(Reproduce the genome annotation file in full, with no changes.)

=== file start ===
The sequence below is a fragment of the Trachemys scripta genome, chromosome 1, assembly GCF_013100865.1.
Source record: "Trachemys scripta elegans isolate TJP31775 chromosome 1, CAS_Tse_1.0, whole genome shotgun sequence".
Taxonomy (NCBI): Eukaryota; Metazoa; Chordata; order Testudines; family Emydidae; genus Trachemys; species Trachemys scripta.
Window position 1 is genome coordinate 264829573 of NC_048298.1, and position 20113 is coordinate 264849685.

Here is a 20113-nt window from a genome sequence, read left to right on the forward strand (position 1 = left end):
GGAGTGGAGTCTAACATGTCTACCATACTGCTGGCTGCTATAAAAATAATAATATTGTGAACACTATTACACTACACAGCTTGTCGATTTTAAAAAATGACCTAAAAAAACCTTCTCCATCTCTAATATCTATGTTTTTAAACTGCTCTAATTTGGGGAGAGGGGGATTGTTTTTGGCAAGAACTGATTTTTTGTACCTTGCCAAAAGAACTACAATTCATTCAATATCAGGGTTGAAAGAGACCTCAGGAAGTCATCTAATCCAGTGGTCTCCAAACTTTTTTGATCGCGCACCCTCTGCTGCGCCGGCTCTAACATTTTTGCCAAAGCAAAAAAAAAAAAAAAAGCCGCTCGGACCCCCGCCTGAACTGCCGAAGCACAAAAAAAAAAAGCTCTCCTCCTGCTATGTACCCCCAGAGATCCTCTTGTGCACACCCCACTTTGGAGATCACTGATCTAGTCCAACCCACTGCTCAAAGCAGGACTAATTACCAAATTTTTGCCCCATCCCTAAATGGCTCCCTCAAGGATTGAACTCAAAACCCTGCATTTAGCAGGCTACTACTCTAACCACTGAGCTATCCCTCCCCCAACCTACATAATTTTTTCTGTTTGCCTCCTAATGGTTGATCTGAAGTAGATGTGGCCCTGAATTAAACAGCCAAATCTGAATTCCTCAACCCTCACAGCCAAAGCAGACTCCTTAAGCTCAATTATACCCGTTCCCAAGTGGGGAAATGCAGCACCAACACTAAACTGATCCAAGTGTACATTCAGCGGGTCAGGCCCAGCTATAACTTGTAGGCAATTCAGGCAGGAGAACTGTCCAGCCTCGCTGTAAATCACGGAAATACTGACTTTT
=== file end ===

The sequence below is a fragment of the Trachemys scripta genome, chromosome 1, assembly GCF_013100865.1.
Source record: "Trachemys scripta elegans isolate TJP31775 chromosome 1, CAS_Tse_1.0, whole genome shotgun sequence".
Taxonomy (NCBI): Eukaryota; Metazoa; Chordata; order Testudines; family Emydidae; genus Trachemys; species Trachemys scripta.
Window position 1 is genome coordinate 264829573 of NC_048298.1, and position 20113 is coordinate 264849685.

Here is a 20113-nt window from a genome sequence, read left to right on the forward strand (position 1 = left end):
GGAGTGGAGTCTAACATGTCTACCATACTGCTGGCTGCTATAAAAATAATAATATTGTGAACACTATTACACTACACAGCTTGTCGATTTTAAAAAATGACCTAAAAAAACCTTCTCCATCTCTAATATCTATGTTTTTAAACTGCTCTAATTTGGGGAGAGGGGGATTGTTTTTGGCAAGAACTGATTTTTTGTACCTTGCCAAAAGAACTACAATTCATTCAATATCAGGGTTGAAAGAGACCTCAGGAAGTCATCTAATCCAGTGGTCTCCAAACTTTTTTGATCGCGCACCCTCTGCTGCGCCGGCTCTAACATTTTTGCCAAAGCAAAAAAAAAAAAAAAAGCCGCTCGGACCCCCGCCTGAACTGCCGAAGCACAAAAAAAAAAAGCTCTCCTCCTGCTATGTACCCCCAGAGATCCTCTTGTGCACACCCCACTTTGGAGATCACTGATCTAGTCCAACCCACTGCTCAAAGCAGGACTAATTACCAAATTTTTGCCCCATCCCTAAATGGCTCCCTCAAGGATTGAACTCAAAACCCTGCATTTAGCAGGCTACTACTCTAACCACTGAGCTATCCCTCCCCCAACCTACATAATTTTTTCTGTTTGCCTCCTAATGGTTGATCTGAAGTAGATGTGGCCCTGAATTAAACAGCCAAATCTGAATTCCTCAACCCTCACAGCCAAAGCAGACTCCTTAAGCTCAATTATACCCGTTCCCAAGTGGGGAAATGCAGCACCAACACTAAACTGATCCAAGTGTACATTCAGCGGGTCAGGCCCAGCTATAACTTGTAGGCAATTCAGGCAGGAGAACTGTCCAGCCTCGCTGTAAATCACGGAAATACTGACTTTT